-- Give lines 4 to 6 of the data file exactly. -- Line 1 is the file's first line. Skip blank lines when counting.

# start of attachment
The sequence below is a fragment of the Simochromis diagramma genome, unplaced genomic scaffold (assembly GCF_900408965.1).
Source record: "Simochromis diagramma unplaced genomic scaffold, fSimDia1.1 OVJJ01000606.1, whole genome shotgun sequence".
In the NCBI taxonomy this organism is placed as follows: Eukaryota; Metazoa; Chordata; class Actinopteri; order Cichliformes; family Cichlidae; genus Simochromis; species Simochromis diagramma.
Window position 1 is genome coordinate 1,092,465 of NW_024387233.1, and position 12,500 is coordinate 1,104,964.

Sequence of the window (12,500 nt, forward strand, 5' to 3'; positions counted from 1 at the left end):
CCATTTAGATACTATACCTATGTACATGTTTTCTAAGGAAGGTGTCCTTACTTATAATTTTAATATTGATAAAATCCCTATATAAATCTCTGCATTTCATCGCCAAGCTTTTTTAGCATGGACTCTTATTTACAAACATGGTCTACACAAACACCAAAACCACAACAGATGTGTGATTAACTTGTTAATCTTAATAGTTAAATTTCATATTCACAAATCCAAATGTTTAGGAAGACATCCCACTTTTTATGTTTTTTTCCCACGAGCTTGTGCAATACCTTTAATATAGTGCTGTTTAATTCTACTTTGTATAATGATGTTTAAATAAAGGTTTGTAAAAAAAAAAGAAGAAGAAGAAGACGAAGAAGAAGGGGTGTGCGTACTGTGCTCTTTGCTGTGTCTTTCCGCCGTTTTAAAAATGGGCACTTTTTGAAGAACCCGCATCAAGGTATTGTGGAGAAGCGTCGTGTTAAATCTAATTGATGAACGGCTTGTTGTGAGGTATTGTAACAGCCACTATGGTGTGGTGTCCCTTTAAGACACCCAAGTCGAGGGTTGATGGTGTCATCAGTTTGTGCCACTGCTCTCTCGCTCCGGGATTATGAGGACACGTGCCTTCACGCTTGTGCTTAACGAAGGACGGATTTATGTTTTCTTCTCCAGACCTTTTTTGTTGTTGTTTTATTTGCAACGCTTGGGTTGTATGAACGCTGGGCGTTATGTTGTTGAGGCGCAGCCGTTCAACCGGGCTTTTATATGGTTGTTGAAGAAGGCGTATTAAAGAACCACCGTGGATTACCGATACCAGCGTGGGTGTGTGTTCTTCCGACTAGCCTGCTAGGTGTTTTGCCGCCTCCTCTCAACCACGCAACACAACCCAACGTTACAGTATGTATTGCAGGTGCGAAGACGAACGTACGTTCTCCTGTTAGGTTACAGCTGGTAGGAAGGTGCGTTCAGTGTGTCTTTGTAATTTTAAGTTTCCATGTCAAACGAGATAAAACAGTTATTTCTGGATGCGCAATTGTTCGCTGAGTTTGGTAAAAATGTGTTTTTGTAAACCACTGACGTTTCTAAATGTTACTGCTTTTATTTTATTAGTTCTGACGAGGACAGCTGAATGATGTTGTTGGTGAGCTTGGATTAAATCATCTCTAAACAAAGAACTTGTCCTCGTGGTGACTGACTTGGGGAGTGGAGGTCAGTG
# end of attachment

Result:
Window position 1 is genome coordinate 1,092,465 of NW_024387233.1, and position 12,500 is coordinate 1,104,964.

Sequence of the window (12,500 nt, forward strand, 5' to 3'; positions counted from 1 at the left end):
CCATTTAGATACTATACCTATGTACATGTTTTCTAAGGAAGGTGTCCTTACTTATAATTTTAATATTGATAAAATCCCTATATAAATCTCTGCATTTCATCGCCAAGCTTTTTTAGCATGGACTCTTATTTACAAACATGGTCTACACAAACACCAAAACCACAACAGATGTGTGATTAACTTGTTAATCTTAATAGTTAAATTTCATATTCACAAATCCAAATGTTTAGGAAGACATCCCACTTTTTATGTTTTTTTCCCACGAGCTTGTGCAATACCTTTAATATAGTGCTGTTTAATTCTACTTTGTATAATGATGTTTAAATAAAGGTTTGTAAAAAAAAAAGAAGAAGAAGAAGACGAAGAAGAAGGGGTGTGCGTACTGTGCTCTTTGCTGTGTCTTTCCGCCGTTTTAAAAATGGGCACTTTTTGAAGAACCCGCATCAAGGTATTGTGGAGAAGCGTCGTGTTAAATCTAATTGATGAACGGCTTGTTGTGAGGTATTGTAACAGCCACTATGGTGTGGTGTCCCTTTAAGACACCCAAGTCGAGGGTTGATGGTGTCATCAGTTTGTGCCACTGCTCTCTCGCTCCGGGATTATGAGGACACGTGCCTTCACGCTTGTGCTTAACGAAGGACGGATTTATGTTTTCTTCTCCAGACCTTTTTTGTTGTTGTTTTATTTGCAACGCTTGGGTTGTATGAACGCTGGGCGTTATGTTGTTGAGGCGCAGCCGTTCAACCGGGCTTTTATATGGTTGTTGAAGAAGGCGTATTAAAGAACCACCGTGGATTACCGATACCAGCGTGGGTGTGTGTTCTTCCGACTAGCCTGCTAGGTGTTTTGCCGCCTCCTCTCAACCACGCAACACAACCCAACGTTACAGTATGTATTGCAGGTGCGAAGACGAACGTACGTTCTCCTGTTAGGTTACAGCTGGTAGGAAGGTGCGTTCAGTGTGTCTTTGTAATTTTAAGTTTCCATGTCAAACGAGATAAAACAGTTATTTCTGGATGCGCAATTGTTCGCTGAGTTTGGTAAAAATGTGTTTTTGTAAACCACTGACGTTTCTAAATGTTACTGCTTTTATTTTATTAGTTCTGACGAGGACAGCTGAATGATGTTGTTGGTGAGCTTGGATTAAATCATCTCTAAACAAAGAACTTGTCCTCGTGGTGACTGACTTGGGGAGTGGAGGTCAGTG